On Salt, Sportsmanship, and Entitlement
When you sit down for a match, either in-person or online, remember, you are playing against a real person, your opponent. That opponent’s job is simply to beat you.
If you are known to be a good player, and your opponent beats you, they are probably very happy to have done so, especially if they appear to be a weaker player. It would be nothing short of mean to say anything to take that achievement away from them. Your opponent put cards in their deck to draw and play them; it would be unreasonable to expect otherwise.
Losing is an important part of the game. Speaking for myself, if I were to never lose, putting aside financial incentives, my interest in Magic. would quickly evaporate. A large part of the fun of Magic, but games in general, is the challenge. The same way that without sadness, the comparative emotion of happiness would cease to exist, without losing, the comparative state of winning would cease to exist.
One of the key originations of “salt” in Magic stems from someone believing there was an unequal distribution of “luck” in the match. In Magic, the amount of "luck" from any given draw step is often inversely proportional to that player's "luck" for the rest of the game. For example, if your opponent top-decked their answer at the last possible moment, over how many looks did they miss? Did they engineer the game to allow themselves this out? How many things had to go somewhat "unluckily" for them to put them in that situation to begin with? You shouldn’t zoom in to one instance in a game and look at "luck." It doesn't mean anything.
Likewise, looking at luck at all is not healthy, for the same reasons. Simply put, it doesn't matter. We are not entitled to win this game, or any game. Our opponents are not some faceless obstacles in the way of our own victories. Each opponent is as much of a person as you or me, and no one a “deserves” to win.
What we do all deserve is a respectful and fair opponent. This is what we owe to each other. We all deserve an opponent who respects us and respects the game, and we must offer our opponent the same courtesy.
If you get frustrated sometimes, that is okay. If you believe you got unlucky at times, that is also okay. What isn’t okay is using your opponent as the target for these frustrations. Again, their objective was to beat you. They succeeded. This isn’t some random NPC standing in the way of your tournament victory. They are just as real as you or me. They are happy to have won, and the better of a player you are, the more this is true! Don’t take this away. Be gracious, be a good sport. Say “good games,” wish them the best, and move on.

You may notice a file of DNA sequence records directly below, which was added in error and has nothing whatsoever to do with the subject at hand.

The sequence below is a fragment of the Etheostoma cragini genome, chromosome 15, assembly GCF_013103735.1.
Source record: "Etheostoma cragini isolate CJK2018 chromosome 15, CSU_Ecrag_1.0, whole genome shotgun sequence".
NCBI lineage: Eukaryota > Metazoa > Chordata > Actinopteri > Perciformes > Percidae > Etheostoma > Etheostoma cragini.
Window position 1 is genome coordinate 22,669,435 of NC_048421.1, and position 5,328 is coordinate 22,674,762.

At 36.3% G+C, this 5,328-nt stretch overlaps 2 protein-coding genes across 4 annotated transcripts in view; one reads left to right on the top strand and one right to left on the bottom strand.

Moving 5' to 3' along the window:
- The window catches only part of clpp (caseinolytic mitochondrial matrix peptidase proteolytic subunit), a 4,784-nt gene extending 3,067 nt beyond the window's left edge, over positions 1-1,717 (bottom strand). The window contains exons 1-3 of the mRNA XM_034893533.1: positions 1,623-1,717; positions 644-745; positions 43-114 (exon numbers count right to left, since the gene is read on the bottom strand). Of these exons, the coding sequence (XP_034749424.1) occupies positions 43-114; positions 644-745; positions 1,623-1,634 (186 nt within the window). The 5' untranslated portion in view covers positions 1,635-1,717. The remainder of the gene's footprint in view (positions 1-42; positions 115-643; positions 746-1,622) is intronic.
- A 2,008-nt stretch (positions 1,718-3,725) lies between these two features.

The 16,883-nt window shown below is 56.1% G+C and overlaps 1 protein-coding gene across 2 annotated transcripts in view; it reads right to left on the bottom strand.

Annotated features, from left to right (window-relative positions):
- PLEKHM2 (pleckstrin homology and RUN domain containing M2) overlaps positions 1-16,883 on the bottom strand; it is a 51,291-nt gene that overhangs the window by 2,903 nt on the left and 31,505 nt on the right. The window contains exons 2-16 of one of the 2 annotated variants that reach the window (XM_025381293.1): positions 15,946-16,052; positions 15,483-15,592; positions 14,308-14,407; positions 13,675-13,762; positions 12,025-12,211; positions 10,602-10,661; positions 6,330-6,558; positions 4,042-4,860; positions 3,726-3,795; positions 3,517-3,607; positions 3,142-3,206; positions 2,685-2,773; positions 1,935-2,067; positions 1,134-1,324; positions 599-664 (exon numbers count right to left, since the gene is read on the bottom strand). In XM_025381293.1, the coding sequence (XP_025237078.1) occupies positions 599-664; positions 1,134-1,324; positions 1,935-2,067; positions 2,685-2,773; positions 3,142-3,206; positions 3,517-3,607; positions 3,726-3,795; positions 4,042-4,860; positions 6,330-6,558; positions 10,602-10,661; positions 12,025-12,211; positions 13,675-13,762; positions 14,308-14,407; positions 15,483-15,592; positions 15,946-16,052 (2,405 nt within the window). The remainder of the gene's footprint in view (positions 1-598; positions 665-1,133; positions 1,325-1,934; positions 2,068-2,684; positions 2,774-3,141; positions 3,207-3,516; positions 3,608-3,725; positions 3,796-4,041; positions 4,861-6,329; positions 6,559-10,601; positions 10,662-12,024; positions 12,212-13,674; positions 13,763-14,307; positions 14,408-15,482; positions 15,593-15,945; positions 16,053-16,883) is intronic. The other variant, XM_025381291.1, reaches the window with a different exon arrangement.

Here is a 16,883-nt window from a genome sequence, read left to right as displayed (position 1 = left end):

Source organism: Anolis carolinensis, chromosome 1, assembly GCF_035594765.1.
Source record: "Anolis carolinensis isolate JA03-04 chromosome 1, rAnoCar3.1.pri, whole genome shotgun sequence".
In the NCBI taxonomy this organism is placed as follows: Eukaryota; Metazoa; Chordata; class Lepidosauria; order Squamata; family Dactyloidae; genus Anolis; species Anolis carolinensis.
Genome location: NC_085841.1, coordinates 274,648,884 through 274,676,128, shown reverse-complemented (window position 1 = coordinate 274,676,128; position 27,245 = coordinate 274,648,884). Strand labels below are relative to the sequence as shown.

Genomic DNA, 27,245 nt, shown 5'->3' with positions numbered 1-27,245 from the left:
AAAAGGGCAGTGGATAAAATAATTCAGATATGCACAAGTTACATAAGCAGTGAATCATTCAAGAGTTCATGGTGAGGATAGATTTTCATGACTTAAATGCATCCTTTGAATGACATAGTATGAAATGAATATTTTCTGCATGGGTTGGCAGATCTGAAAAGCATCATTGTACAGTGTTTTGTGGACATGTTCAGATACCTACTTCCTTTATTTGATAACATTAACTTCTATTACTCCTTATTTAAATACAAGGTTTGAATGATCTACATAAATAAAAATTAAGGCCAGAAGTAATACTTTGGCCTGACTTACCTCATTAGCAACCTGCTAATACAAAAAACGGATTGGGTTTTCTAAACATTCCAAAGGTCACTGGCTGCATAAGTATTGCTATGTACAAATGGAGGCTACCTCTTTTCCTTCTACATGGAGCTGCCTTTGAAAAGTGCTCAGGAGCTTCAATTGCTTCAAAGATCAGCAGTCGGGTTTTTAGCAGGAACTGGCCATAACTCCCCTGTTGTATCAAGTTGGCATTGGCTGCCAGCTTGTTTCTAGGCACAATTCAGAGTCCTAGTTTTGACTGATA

An aside on “good game”: The phrase has an incredible amount of baggage in the gaming community, because a lot of games are won by concession instead of a literal by-the-book victory. In another game I used to play competitively, Starcraft II, practically every game was won via concession. The actual game only truly ended when every last building a player owned was destroyed, but typically, games ended much sooner than that, since a player would concede when they believed they no longer had a chance to win. This naturally led to the move known as the “aggressive GG,” which is when a player who believes they are imminently going to win uses “Good Game (or GG)” to say, “This game is over, and you have no chance of winning. You should save us both time and concede.” Obviously, this is very rude, but some people extrapolate that to think that any time a winning player says, “Good game,” it is therefore rude. This is bad reasoning. The reason that the “aggressive GG” is rude is that it’s telling the opponent that they should concede. Either player saying “good games” after the match’s conclusion is an acknowledgement of their opponent and that a fair match of was played. Also, keep in mind, “good games” does not necessarily mean “close games.” Good games can be close, but they can also be blowouts. Good games are fair games, and if neither player cheated, and all players were courteous to each other, then the games were good.
After the match, if you want to talk about specific lines of play, feel free to do so, but don’t be accusatory. If you think your opponent misplayed, don’t say it like that. Ask an open-ended question: “Hey, so at the time when you cast [this card], but you knew I had [this other thing], I was wondering what your reasoning was behind doing that?” Or “I saw that you had [this card] in after side-boarding. It definitely blew me out in that game just now, but I’ve noticed it hasn’t been super strong against me, in general. What have your experiences been with it?”
Remember, your opponent, in paper Magic or digital, is as much of a person as you or me. Treat them, and the game, with respect. This is what we are all entitled to. This is what we all deserve.
written by Max